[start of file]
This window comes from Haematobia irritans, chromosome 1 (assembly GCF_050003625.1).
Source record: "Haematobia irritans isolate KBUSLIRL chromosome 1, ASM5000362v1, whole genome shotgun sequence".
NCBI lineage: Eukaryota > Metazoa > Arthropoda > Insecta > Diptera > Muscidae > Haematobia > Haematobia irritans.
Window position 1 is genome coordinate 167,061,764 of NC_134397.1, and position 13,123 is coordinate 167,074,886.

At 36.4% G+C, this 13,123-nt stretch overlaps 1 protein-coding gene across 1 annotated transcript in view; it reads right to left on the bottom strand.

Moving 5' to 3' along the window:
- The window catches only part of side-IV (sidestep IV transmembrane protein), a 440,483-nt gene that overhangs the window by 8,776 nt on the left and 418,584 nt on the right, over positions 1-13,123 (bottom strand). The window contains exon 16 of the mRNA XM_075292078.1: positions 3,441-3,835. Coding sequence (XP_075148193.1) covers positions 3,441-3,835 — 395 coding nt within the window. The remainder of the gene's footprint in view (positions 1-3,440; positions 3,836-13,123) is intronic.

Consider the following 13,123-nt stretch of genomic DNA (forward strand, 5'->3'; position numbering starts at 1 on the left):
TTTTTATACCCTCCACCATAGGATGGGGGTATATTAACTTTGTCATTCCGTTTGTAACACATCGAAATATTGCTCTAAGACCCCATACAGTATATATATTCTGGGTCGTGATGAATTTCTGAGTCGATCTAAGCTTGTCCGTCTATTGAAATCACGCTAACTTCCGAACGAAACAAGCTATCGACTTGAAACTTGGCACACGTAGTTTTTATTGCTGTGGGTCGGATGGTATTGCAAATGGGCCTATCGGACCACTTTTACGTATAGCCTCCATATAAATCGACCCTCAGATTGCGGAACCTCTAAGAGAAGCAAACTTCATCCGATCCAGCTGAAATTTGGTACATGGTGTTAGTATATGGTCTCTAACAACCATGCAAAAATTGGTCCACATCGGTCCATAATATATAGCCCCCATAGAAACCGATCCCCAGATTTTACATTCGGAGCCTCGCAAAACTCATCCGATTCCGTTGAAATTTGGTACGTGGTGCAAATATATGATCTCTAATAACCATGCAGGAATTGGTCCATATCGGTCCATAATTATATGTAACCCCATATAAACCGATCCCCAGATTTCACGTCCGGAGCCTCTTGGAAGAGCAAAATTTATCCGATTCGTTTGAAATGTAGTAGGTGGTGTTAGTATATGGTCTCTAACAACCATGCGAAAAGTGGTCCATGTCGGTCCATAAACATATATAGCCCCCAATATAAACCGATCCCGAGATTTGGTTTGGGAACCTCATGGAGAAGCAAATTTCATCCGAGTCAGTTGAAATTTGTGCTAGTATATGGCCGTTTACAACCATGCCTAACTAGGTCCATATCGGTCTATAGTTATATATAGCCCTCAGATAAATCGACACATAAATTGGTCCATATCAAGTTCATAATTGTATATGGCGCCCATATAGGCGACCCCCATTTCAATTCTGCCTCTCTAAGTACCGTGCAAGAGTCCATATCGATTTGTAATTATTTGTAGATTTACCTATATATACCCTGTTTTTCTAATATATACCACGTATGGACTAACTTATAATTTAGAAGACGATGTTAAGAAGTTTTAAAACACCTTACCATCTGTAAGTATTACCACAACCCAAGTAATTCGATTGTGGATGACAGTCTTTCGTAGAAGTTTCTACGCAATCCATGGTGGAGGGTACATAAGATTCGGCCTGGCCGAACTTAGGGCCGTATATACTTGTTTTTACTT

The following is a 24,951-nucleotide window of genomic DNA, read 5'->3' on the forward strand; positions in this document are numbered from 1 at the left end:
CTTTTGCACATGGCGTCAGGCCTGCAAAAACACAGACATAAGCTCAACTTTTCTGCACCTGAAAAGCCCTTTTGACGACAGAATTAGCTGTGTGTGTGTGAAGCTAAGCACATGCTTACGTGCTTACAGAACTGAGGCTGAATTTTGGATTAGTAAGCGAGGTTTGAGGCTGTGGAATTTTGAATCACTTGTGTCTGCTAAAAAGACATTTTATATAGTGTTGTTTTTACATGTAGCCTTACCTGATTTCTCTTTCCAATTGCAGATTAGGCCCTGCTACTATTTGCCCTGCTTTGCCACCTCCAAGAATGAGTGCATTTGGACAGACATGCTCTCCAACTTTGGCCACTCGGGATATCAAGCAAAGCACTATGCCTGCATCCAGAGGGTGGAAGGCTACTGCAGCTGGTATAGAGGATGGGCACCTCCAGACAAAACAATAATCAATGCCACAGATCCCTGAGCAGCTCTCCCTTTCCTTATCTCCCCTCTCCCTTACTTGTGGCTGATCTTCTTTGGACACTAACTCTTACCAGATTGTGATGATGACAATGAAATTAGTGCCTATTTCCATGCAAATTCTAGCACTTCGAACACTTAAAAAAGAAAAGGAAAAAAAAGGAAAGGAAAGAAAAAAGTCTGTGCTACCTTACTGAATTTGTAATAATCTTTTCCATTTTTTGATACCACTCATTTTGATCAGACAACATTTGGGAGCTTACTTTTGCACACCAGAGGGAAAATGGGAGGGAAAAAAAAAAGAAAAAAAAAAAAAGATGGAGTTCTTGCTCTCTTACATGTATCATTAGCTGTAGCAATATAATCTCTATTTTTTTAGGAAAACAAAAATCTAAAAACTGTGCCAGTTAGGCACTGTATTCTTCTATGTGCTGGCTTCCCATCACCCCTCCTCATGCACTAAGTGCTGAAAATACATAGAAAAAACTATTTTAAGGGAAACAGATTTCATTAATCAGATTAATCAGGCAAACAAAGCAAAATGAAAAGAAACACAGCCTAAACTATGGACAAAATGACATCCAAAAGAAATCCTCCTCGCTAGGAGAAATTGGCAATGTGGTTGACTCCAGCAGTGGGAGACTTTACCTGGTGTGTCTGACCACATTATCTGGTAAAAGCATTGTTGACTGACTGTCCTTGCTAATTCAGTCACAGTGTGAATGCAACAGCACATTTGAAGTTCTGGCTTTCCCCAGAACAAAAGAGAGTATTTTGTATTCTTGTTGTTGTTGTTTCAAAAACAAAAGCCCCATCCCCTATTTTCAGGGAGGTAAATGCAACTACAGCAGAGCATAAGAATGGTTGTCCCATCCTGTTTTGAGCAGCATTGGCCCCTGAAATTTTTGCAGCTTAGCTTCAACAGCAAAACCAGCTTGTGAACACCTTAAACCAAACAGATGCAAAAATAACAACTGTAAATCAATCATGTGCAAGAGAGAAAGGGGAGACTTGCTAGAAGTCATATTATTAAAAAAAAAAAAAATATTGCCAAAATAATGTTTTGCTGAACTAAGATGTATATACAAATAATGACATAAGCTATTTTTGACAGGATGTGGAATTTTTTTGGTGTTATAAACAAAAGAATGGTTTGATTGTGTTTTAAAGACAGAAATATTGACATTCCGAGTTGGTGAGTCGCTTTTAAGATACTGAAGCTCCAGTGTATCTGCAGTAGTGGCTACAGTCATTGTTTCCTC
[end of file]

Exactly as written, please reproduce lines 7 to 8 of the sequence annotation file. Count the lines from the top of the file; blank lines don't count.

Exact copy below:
- The window catches only part of side-IV (sidestep IV transmembrane protein), a 440,483-nt gene that overhangs the window by 8,776 nt on the left and 418,584 nt on the right, over positions 1-13,123 (bottom strand). The window contains exon 16 of the mRNA XM_075292078.1: positions 3,441-3,835. Coding sequence (XP_075148193.1) covers positions 3,441-3,835 — 395 coding nt within the window. The remainder of the gene's footprint in view (positions 1-3,440; positions 3,836-13,123) is intronic.

Consider the following 13,123-nt stretch of genomic DNA (forward strand, 5'->3'; position numbering starts at 1 on the left):